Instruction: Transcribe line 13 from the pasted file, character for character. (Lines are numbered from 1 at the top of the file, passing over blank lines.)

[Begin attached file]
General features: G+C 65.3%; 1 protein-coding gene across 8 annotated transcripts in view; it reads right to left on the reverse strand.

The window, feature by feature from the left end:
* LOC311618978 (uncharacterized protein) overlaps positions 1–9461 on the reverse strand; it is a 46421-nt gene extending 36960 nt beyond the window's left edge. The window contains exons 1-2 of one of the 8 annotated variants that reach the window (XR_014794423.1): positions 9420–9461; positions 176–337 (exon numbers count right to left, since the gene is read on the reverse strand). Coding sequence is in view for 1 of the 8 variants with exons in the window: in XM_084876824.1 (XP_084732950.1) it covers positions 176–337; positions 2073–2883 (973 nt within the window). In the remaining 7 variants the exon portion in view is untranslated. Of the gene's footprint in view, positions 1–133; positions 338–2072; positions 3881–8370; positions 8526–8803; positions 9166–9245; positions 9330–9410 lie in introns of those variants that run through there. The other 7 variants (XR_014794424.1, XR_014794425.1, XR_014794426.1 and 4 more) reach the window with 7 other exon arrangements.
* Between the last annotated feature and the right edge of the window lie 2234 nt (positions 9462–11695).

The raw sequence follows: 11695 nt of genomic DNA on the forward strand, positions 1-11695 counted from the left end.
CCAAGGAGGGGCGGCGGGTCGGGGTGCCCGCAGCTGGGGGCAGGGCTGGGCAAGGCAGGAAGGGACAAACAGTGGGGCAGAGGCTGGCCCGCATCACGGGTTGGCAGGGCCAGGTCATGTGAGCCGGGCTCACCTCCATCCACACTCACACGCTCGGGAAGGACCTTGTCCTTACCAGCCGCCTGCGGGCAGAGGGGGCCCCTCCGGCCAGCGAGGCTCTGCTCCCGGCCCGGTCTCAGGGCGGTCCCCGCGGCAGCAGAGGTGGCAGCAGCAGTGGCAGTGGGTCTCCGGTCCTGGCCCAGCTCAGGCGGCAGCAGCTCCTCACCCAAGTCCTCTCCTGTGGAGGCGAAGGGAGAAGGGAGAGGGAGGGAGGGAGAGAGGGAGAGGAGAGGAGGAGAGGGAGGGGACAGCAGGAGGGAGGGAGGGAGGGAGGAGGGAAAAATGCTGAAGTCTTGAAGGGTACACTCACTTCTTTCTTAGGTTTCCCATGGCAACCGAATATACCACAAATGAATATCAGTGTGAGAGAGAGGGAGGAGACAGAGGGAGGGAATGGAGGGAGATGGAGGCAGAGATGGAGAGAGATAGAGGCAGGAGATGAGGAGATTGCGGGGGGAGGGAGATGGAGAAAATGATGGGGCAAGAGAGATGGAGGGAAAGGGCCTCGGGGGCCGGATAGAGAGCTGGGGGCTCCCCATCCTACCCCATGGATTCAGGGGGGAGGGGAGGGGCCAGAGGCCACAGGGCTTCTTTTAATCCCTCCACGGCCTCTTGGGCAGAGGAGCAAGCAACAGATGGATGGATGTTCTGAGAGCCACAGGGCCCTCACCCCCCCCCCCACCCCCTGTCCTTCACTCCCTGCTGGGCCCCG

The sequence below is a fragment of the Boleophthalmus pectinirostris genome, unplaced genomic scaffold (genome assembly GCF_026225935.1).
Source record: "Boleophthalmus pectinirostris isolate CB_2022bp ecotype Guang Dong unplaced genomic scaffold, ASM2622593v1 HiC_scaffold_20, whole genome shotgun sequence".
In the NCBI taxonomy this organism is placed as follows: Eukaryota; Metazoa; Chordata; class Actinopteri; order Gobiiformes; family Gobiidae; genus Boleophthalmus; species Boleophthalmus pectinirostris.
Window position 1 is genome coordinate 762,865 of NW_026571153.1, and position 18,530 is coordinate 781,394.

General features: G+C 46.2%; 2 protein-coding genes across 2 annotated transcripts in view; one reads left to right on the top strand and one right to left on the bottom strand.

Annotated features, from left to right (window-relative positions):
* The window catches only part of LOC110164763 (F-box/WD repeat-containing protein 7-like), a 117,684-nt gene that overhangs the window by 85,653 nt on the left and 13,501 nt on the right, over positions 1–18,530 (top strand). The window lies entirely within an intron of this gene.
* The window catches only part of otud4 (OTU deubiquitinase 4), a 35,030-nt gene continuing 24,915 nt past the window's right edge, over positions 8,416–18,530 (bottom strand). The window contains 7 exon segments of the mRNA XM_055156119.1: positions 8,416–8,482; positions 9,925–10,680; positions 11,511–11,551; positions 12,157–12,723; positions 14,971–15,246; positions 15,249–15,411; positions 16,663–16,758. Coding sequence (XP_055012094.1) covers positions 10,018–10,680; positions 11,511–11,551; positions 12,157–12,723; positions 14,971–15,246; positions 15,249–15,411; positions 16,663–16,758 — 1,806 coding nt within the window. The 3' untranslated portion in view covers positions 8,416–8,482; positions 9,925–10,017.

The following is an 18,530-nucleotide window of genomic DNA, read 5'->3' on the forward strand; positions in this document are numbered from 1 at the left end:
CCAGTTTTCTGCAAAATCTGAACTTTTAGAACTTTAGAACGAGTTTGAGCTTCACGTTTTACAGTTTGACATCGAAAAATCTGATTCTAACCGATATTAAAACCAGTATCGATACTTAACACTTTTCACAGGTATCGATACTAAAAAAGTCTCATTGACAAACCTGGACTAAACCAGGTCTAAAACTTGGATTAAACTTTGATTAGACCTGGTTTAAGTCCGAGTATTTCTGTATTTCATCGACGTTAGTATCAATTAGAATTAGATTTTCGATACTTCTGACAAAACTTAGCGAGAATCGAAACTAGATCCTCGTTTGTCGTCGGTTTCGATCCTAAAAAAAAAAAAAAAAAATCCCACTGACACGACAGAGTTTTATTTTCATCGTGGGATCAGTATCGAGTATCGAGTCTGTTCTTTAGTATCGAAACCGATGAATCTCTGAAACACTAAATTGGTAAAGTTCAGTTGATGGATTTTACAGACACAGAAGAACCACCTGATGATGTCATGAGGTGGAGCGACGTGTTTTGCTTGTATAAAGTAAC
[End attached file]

* The window catches only part of LOC110164763 (F-box/WD repeat-containing protein 7-like), a 117,684-nt gene that overhangs the window by 85,653 nt on the left and 13,501 nt on the right, over positions 1–18,530 (top strand). The window lies entirely within an intron of this gene.